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How Much Are Uber and Lyft Drivers Making in 2021?

Uber has set aside $250 million for driver bonuses. Meanwhile, Lyft claims you can make $44 per hour. Here's how to max out your driver salary.
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As the pandemic fades, ride-hailing giants Uber and Lyft are increasing driver pay in a desperate attempt to satisfy growing demand for their services.

Based on the Pandemic, There Are Less Drivers, Which Means More $$$

Lyft drivers in certain large cities, such as Denver and Philadelphia, earn $44 and $43 per hour, respectively, while Uber drivers in New York City and Philadelphia earn an average of $38 per hour — not including tips and expenditures, according to an Uber spokeswoman.

Sources say the wage increase is due in part to financial "incentives" that companies are adding to what drivers might otherwise make from a journey in an effort to persuade more gig-economy employees to get back on the road.

$250 Million Reserved for Uber Driver Bonuses

Higher prices, which Uber and Lyft charge based on supply-and-demand algorithms, may account for some of the increased income. However, Uber announced last month that it had put aside $250 million in driver bonuses. Lyft has also stated that it will be paying bonuses, but has not specified the amount.

Neither firm has stated how these bonuses or incentives help drivers earn more money.

Whatever the methodology, it now looks that Uber drivers can earn more than $1,000 and up to $2,000 extra per month if they make between 100 and 200 trips.

How Much Do Uber+Lyft Drivers Make Per Hour, Month & Year?

  • Hourly Rates: $8.55 - $11.77
  • Monthly Pay: A median of $155 per month and an average of $364 per month
  • Full-time drivers earn an average of $36,525 per year

How Can You Make More Salary As a Rideshare Driver?

1. Surge Pricing

Surge pricing has been implemented by almost every ridesharing service. (Making a compelling case for customers to remember that yellow cabs are still available on wet Saturday nights...) It's a significant source of income. Drivers who make it a point to work during peak hours are likely to earn significantly more than their peers.

2. Geographical location

Drivers in cities earn far more than their counterparts in rural and suburban areas. This is partly due to urban inflation; doing business in Brooklyn is more expensive than in Cohoes. Uber drivers in New York City charge an average of $29.34 a trip, while in Chicago they charge $10.99 and in Phoenix they charge $14.36. Drivers in New York City can celebrate. The city recently enacted legislation that establishes a minimum salary for rideshare drivers.

But it's also about client density and "underutilization," as economists put it. A technical term for time spent driving with the automobile empty.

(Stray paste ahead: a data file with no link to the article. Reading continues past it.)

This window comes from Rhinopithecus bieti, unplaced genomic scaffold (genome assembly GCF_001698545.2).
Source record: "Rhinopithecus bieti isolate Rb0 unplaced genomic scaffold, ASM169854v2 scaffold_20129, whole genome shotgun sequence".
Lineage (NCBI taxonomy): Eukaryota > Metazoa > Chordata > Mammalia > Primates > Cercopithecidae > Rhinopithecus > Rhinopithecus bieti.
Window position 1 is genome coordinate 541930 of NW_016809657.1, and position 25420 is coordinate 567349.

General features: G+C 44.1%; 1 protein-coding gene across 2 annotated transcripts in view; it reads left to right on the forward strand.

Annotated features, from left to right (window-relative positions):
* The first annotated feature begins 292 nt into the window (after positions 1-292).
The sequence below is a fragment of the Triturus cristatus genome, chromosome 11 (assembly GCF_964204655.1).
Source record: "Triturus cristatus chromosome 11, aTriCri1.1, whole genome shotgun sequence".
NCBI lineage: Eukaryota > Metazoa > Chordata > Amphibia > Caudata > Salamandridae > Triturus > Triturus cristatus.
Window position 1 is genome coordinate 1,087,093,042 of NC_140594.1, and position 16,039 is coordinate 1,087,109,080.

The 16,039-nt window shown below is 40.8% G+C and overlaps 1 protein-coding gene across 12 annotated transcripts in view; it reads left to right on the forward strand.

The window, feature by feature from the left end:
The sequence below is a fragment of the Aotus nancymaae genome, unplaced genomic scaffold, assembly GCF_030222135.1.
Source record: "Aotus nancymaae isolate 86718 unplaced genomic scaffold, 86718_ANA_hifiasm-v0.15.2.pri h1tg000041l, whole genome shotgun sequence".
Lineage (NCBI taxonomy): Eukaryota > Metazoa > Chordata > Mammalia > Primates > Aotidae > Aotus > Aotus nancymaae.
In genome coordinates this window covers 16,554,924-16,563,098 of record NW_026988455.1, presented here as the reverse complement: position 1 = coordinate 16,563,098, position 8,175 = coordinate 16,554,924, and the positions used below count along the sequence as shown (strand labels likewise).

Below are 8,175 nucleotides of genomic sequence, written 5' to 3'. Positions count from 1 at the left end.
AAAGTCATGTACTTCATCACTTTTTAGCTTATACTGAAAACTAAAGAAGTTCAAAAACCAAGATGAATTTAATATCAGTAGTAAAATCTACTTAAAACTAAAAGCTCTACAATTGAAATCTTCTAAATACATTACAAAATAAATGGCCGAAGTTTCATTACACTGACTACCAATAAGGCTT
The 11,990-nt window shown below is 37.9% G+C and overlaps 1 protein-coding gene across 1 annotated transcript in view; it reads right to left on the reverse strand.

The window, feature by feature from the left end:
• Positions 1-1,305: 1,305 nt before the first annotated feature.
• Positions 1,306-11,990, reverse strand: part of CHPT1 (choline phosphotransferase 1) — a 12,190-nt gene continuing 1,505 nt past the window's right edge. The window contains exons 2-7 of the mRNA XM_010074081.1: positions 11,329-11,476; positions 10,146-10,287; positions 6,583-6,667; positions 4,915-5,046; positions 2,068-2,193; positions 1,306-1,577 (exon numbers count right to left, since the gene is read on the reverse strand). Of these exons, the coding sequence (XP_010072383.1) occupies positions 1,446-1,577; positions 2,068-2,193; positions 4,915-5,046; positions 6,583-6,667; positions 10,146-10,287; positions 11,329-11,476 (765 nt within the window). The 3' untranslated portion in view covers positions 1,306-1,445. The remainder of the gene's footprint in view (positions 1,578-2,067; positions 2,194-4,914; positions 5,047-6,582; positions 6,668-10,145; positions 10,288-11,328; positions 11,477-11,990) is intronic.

A driver in Boston can frequently drop off one passenger and pick up another within a few blocks. She might be able to cut her inter-fare time in half. In the suburbs, a single driver may go for miles between fares, all of which were paid without using the meter. Her underutilization increases dramatically, but her earnings decrease.

3. Working Hours

Given the freelance flexibility of this profession, calculating monthly or annual earnings for a rideshare worker is nearly impossible. Drivers' hours might differ from one person to the next, day to day, and week to week.

Obviously, someone who decides to drive 60 hours per week will earn more than someone who only picks up a few fares after work.

4. Gratuities

Both Uber and Lyft adopted tipping in 2017 to help with recruitment. While this is beneficial to drivers since it increases prospective money, it also adds another variable to the income roulette. (It also widens the heinous habit of businesses outsourcing their payroll to strangers' kindness, but that's a topic for another story.) No firm statistics regarding tipping is released by any company.

What we do know is that remuneration is low across the board in the rideshare industry. Those wages are also falling, but first...

5. Charges

Expenses are another important issue in rideshare earnings.

The thing about the "gig economy" is this: It exists for a single purpose: to offload costs. Despite Thomas Friedman's dumb hagiographic writings and all the chirpy talk of side hustles, Uber and Airbnb's business models are based on you paying for the taxi and hotel room that they rent.

Uber does not recruit its drivers for the same reason that 20% of businesses now refer to their workers as "freelancers." They're inexpensive. Health insurance, retirement, equipment, and expenditures are all paid for by freelancers. In what is known as a hold harmless clause, most businesses prefer to outsource their legal liabilities and fees to freelancers. Because of a mix of technology and the Department of Labor's virtual collapse in enforcement, this has become commonplace.

Ridesharing's competitive edge over taxi services is based on freelancing. Uber does not have to buy, operate, or keep an enormously expensive fleet, like a yellow taxi firm does. The drivers are the ones who do it. When calculating a driver's actual (net) income, it's important to factor in expenses like:

Andrew Wise. Side Hustling since 2009
Andrew Wise, Side Hustler Since 2009
Founder, Wurk.cc
I have spent my entire adult life maximizing my money. At age 6, I was selling my lunch, at age 16, I was a Power Seller on eBay, and at age 26 I was helping Postmates manage their $10M annual Adwords budget. Today, I'm helping gig workers maximize their money on Wurk.
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